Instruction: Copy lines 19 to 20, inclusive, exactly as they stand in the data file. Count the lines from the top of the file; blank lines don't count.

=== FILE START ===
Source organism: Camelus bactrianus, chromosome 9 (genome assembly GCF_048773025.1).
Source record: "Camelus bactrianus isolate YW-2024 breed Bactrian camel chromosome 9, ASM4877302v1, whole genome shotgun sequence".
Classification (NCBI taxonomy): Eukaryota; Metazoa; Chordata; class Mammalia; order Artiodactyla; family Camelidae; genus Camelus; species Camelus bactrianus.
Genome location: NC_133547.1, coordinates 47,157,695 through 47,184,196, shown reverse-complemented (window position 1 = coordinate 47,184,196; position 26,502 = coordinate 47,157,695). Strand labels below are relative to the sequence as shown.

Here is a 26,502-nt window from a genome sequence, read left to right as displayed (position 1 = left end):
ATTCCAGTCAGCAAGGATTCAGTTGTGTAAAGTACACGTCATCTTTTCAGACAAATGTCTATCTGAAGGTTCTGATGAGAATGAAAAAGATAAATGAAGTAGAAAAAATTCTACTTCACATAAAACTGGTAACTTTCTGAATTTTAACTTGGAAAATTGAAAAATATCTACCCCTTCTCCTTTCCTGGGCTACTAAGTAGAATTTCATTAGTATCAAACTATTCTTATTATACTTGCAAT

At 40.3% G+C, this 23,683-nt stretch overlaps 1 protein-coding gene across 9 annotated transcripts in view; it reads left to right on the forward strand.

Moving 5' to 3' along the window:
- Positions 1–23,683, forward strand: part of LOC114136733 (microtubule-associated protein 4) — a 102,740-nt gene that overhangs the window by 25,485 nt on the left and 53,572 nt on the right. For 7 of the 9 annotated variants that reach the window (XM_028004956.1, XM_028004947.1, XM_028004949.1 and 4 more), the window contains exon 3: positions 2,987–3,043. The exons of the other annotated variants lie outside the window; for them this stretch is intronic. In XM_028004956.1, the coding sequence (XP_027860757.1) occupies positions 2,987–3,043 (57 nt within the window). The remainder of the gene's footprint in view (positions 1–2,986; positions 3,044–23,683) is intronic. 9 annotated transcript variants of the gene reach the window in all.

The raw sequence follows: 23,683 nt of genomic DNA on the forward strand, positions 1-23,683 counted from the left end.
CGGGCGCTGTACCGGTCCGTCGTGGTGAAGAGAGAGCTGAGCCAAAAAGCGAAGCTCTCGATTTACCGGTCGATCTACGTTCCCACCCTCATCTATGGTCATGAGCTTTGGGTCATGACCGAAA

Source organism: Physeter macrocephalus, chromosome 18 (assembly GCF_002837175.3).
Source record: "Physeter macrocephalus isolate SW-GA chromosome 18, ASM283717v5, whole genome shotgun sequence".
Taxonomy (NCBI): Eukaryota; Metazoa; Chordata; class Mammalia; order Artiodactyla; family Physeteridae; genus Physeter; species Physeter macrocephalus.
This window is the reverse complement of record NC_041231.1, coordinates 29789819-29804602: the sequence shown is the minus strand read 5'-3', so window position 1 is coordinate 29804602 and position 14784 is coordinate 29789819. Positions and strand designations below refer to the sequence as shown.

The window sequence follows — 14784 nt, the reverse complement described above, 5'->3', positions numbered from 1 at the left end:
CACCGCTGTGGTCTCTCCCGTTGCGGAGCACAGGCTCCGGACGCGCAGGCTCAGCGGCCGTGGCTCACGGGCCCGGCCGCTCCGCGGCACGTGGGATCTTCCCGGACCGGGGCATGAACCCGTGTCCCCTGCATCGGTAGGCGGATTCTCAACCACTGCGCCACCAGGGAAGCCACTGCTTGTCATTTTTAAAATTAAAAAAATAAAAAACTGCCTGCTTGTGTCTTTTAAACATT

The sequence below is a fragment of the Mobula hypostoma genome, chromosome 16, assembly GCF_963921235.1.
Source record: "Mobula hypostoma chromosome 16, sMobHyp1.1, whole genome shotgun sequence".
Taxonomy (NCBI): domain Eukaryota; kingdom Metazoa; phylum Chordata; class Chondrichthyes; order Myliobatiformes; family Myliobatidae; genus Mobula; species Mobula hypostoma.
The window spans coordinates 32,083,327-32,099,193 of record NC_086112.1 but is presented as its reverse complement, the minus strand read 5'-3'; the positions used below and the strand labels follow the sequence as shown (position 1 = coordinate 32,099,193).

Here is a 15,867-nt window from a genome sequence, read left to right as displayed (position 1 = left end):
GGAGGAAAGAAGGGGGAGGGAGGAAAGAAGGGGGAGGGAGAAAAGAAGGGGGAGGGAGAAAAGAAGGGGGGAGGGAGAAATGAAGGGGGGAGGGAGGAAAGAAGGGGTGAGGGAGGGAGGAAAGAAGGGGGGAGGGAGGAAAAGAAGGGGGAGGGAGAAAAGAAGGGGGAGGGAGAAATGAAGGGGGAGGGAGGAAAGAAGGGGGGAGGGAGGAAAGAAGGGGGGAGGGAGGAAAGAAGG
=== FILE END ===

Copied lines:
Source record: "Mobula hypostoma chromosome 16, sMobHyp1.1, whole genome shotgun sequence".
Taxonomy (NCBI): domain Eukaryota; kingdom Metazoa; phylum Chordata; class Chondrichthyes; order Myliobatiformes; family Myliobatidae; genus Mobula; species Mobula hypostoma.